#2964: Ajak



“The spiritual leader of the Eternals, Ajak can heal others and is able to communicate with the Celestials.”

Eternals, like a lot of recent MCU stuff, has its main tie-in assortment that’s at mass retail, and then a few off-shoots to that main assortment, with two in particular being store exclusive offerings.  I’m looking at the first of those two today.  Ajak was introduced in Jack Kirby’s second issue of Eternals, with his primary role being that of communicator to the Celestials.  For the purposes of the film, the now female Ajak, played by Selma Hayek, is still the communicator to the Celestials, but also serves as a more direct leader for the Eternals on Earth, given their more cohesive team nature in the film.


Ajak is a Walmart-exclusive Marvel Legends release, who hit at roughly the same time as the main Eternals assortment.  I normally decry characters being made Walmart-exclusive, but Ajak is actually not a bad choice for the exclusive treatment.  Her role in the film is certainly an important one, but it also has her removed from the rest of the group, and therefore the separate releases honestly makes a little bit of sense.  I’d still prefer no exclusives, but it one of them was destined for this role, she’s the right choice.  The figure stands about 6 inches tall and she has 27 points of articulation.  Her articulation scheme is pretty much the same as the other female figures, though, like Druid, the design of her skirt means that most of her leg articulation is greatly restricted.  She’s an all-new sculpt, based on her design from the movie.  Ajak’s design in the comics keeps some of the broad-strokes elements and silhouette of the comics character’s design, but makes it something a bit more streamlined, as well as more within the general theme of the other movie Eternals designs.  The sculpt does an alright job of translating it.  The head has a decent Selma Hayek likeness, certainly on the higher end of the likenesses in the set.   It does sit a little bit funny on the neck joint, but it’s otherwise not bad.  The paint work on the figure is generally pretty alright.  It’s fairly cleanly applied, and there aren’t any notable misalignments like on some of the other figures, which is certainly a plus.  Ajak is packed with an alternate head without the helmet piece, as well as two sets of hands, in fists and open gesture.  The alternate head also has a respectably Hayek likeness, and even sports a slightly friendlier expression than the standard.  She still gets no effects or anything, but at this point it’s not really a surprise or anything.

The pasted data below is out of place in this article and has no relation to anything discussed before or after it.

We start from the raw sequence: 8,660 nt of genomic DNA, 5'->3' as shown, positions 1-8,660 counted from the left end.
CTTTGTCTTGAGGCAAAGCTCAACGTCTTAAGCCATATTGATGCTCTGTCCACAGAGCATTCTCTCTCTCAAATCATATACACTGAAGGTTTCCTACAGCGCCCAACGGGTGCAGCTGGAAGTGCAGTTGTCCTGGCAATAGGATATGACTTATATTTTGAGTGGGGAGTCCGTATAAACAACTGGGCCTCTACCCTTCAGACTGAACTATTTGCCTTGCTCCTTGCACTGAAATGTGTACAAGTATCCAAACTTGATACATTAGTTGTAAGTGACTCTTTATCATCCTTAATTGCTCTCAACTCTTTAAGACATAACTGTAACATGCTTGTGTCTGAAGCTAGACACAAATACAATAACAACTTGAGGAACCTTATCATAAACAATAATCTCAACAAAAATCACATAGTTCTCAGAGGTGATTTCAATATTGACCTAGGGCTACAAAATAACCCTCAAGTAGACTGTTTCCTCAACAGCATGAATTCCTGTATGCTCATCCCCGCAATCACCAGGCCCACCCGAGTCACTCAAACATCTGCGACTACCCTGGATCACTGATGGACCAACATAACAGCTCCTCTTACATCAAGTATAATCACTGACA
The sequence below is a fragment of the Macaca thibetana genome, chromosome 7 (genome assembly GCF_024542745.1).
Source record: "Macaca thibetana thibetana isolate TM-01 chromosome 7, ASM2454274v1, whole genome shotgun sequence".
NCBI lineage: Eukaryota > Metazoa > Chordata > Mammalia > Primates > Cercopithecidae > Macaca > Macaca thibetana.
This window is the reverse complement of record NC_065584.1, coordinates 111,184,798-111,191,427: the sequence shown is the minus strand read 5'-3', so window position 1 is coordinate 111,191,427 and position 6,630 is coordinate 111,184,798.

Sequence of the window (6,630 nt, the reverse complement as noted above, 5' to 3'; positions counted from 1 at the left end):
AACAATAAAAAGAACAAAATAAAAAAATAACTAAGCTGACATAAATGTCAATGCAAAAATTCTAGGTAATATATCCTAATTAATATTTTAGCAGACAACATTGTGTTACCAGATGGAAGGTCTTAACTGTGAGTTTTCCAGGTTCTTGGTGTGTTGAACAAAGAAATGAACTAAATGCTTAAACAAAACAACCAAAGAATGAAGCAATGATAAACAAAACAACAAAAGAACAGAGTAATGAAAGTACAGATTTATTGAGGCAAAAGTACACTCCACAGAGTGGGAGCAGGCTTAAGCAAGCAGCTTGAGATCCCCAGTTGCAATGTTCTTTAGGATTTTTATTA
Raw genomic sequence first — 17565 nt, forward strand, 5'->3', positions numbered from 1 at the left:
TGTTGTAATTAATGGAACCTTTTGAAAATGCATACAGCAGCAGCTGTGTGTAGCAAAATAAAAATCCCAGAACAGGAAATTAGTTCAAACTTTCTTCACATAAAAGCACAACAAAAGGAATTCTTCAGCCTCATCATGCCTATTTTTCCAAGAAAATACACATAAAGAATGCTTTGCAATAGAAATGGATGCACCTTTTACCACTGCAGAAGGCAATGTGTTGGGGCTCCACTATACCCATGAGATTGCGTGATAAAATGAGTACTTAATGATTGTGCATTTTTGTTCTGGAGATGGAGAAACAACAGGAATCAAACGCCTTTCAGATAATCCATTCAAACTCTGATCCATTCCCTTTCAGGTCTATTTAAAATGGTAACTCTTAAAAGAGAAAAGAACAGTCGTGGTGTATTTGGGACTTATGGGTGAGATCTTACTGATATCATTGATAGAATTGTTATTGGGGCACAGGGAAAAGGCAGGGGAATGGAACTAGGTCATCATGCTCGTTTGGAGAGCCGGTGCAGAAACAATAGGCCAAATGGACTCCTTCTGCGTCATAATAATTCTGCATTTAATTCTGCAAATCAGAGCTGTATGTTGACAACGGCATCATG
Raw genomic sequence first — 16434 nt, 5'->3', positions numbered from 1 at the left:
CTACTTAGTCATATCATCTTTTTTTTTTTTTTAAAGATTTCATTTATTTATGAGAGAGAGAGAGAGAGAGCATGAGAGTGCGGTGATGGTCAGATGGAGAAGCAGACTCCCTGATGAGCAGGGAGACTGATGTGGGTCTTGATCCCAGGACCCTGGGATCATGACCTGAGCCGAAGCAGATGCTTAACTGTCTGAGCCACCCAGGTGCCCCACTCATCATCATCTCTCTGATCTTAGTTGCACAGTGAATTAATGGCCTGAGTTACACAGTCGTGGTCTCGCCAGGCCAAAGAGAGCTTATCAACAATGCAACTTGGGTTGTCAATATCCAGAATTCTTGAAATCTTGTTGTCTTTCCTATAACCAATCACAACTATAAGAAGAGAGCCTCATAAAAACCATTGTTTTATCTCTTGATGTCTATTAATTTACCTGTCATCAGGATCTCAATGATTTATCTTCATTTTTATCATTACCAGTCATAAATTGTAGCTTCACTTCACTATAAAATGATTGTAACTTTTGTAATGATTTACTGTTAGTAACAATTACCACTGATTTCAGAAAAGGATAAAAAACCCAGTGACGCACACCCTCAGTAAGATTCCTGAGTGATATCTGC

I’m not in a rush to get anything that’s a Walmart exclusive, because that would require either stepping foot in a Walmart or trusting Walmart’s website, and none of those is a pleasant experience.  So, I was content to play the waiting game with Ajak.  As luck would have it, I didn’t really need to, because just a few short days after getting my standard release set, someone brought a whole set of Eternals, including Ajak, into All Time.  It’s hard to pass on something when it literally just walks through the door for you, so, hey, I got an Ajak, no muss, no fuss.  After seeing the movie, I was certainly glad, because Ajak’s a cool character, and she makes for a pretty cool figure as well.

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